M. de Lasteyrie states that after having tried a great many combinations, he gives the preference to the following: -
Tallow soap, dried - - 30 parts
Mastic, in tears - - 30 -
White soda of commerce - - 30 -
Shellac - - 150 -
Lamp-black - - 12 -

The soap is first put into the goblet and melted over the fire, to which the lac being added fuses immediately; the soda is then introduced, and next the mastic, stirring all the while with a spatula. A brisk fire is applied till all these materials be melted completely, when the whole is poured out into the mould.

The inks now prescribed may be employed equally with the pen and the hair pencil, for writings, black-lead drawings, aqua tinta, mixed drawings, those which represent engravings on wood (wood cuts), & c. When the ink is to be used it is to be rubbed down with water, in manner of China ink, till the shade be of the requisite depth. The temperature of the place ought to be from 84° to 90° Fahr., or the saucer in which the the ink-stick is rubbed should be set in a heated plate. No more ink should be dissolved than is to be used at the time, for it rarely keeps in the liquid state for 24 hours; and it should be covered or corked up.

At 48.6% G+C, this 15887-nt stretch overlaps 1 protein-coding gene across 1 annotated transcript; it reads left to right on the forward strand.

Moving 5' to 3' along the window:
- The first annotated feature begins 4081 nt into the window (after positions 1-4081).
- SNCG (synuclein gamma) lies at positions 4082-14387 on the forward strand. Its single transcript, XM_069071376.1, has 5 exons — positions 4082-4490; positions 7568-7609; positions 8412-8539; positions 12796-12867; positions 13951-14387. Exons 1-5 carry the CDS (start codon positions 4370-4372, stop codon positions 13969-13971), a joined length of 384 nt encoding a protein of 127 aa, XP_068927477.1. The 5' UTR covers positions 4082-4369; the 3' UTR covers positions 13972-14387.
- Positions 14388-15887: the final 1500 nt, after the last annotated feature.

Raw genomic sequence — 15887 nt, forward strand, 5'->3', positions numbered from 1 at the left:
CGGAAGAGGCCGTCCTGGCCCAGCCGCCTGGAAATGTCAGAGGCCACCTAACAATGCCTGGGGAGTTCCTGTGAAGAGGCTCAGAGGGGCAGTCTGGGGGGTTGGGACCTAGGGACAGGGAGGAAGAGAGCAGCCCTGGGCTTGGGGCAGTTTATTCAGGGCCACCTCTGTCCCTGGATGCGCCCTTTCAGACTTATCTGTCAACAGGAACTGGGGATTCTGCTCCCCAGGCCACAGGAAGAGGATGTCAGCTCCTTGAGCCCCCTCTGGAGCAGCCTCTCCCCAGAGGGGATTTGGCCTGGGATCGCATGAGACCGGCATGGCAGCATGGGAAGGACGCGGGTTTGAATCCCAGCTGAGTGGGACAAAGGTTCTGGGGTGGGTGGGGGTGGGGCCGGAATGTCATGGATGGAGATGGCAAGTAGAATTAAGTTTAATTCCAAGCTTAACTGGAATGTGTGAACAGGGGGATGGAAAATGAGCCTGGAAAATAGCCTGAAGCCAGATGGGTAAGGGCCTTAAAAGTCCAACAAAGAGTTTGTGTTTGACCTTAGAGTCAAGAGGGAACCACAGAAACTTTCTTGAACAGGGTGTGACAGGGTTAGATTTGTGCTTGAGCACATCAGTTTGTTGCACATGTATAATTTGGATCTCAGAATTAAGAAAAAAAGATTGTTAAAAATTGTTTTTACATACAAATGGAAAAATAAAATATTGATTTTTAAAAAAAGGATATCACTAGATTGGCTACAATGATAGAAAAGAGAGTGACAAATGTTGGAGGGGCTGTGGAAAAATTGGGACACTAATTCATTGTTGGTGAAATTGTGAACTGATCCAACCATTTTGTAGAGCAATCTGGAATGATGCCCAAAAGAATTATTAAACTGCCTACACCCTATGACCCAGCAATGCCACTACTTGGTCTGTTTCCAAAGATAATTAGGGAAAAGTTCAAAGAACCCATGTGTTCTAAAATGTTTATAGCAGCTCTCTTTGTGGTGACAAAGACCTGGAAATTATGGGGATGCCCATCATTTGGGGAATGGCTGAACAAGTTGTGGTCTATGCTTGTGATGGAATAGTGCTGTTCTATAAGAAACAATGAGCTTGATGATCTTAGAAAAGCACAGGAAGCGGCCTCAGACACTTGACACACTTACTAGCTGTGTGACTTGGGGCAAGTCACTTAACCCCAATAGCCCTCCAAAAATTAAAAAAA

Autographic paper. - Autography, or the operation by which a wriitng or a drawing is transferred from paper to stone, presents not merely a means of abridging labor, but also that of reverting the writings or drawings into the direction in which they were traced, whilst, if executed directly upon the stone, the impression given by it is inverted. Hence, a writing upon the stone must be inverted from right to left to obtain direct impressions. But the art of writing thus is tedious and difficult to acquire, while, by means of the autographic paper and the transfer, proofs are obtained in the same direction with the writing and drawing.

Autographic Ink. - It must be fatter and softer than that applied directly to the stone, so that though dry upon the paper, it may still preserve sufficient viscidity to stick to the stone by mere pressure.

T compose this ink, we take -
White soap - - 100 parts
White wax of the best quality - - 100 -
Mutton suet - - 30 -
Shellac - - 50 -
Mastic - - 50 -
Lamp-black - - 30 or 35 -

These materials are be melted as above described for the lithographic ink.